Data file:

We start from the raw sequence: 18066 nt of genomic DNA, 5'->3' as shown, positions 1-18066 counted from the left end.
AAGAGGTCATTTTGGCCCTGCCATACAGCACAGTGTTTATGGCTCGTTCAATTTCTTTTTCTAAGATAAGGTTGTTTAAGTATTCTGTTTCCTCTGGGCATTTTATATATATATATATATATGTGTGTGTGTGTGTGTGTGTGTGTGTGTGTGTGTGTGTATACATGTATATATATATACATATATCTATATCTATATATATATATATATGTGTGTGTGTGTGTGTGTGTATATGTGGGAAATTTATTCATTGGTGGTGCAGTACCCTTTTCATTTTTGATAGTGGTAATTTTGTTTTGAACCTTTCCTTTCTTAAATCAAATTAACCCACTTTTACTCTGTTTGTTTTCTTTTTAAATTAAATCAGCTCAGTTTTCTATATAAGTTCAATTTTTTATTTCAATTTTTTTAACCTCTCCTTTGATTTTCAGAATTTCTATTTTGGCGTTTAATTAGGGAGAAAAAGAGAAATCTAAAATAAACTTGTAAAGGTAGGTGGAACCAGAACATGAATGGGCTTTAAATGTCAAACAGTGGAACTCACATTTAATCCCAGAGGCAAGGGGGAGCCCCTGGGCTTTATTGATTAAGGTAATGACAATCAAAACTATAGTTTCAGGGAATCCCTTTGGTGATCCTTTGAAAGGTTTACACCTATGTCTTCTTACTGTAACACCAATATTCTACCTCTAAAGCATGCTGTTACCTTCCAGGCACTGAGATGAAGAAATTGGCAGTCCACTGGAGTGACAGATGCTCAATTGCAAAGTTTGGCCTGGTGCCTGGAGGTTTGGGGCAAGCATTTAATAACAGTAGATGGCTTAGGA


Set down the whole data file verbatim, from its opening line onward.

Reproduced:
We start from the raw sequence: 18066 nt of genomic DNA, 5'->3' as shown, positions 1-18066 counted from the left end.
AAGAGGTCATTTTGGCCCTGCCATACAGCACAGTGTTTATGGCTCGTTCAATTTCTTTTTCTAAGATAAGGTTGTTTAAGTATTCTGTTTCCTCTGGGCATTTTATATATATATATATATATGTGTGTGTGTGTGTGTGTGTGTGTGTGTGTGTGTGTGTATACATGTATATATATATACATATATCTATATCTATATATATATATATATGTGTGTGTGTGTGTGTGTGTATATGTGGGAAATTTATTCATTGGTGGTGCAGTACCCTTTTCATTTTTGATAGTGGTAATTTTGTTTTGAACCTTTCCTTTCTTAAATCAAATTAACCCACTTTTACTCTGTTTGTTTTCTTTTTAAATTAAATCAGCTCAGTTTTCTATATAAGTTCAATTTTTTATTTCAATTTTTTTAACCTCTCCTTTGATTTTCAGAATTTCTATTTTGGCGTTTAATTAGGGAGAAAAAGAGAAATCTAAAATAAACTTGTAAAGGTAGGTGGAACCAGAACATGAATGGGCTTTAAATGTCAAACAGTGGAACTCACATTTAATCCCAGAGGCAAGGGGGAGCCCCTGGGCTTTATTGATTAAGGTAATGACAATCAAAACTATAGTTTCAGGGAATCCCTTTGGTGATCCTTTGAAAGGTTTACACCTATGTCTTCTTACTGTAACACCAATATTCTACCTCTAAAGCATGCTGTTACCTTCCAGGCACTGAGATGAAGAAATTGGCAGTCCACTGGAGTGACAGATGCTCAATTGCAAAGTTTGGCCTGGTGCCTGGAGGTTTGGGGCAAGCATTTAATAACAGTAGATGGCTTAGGA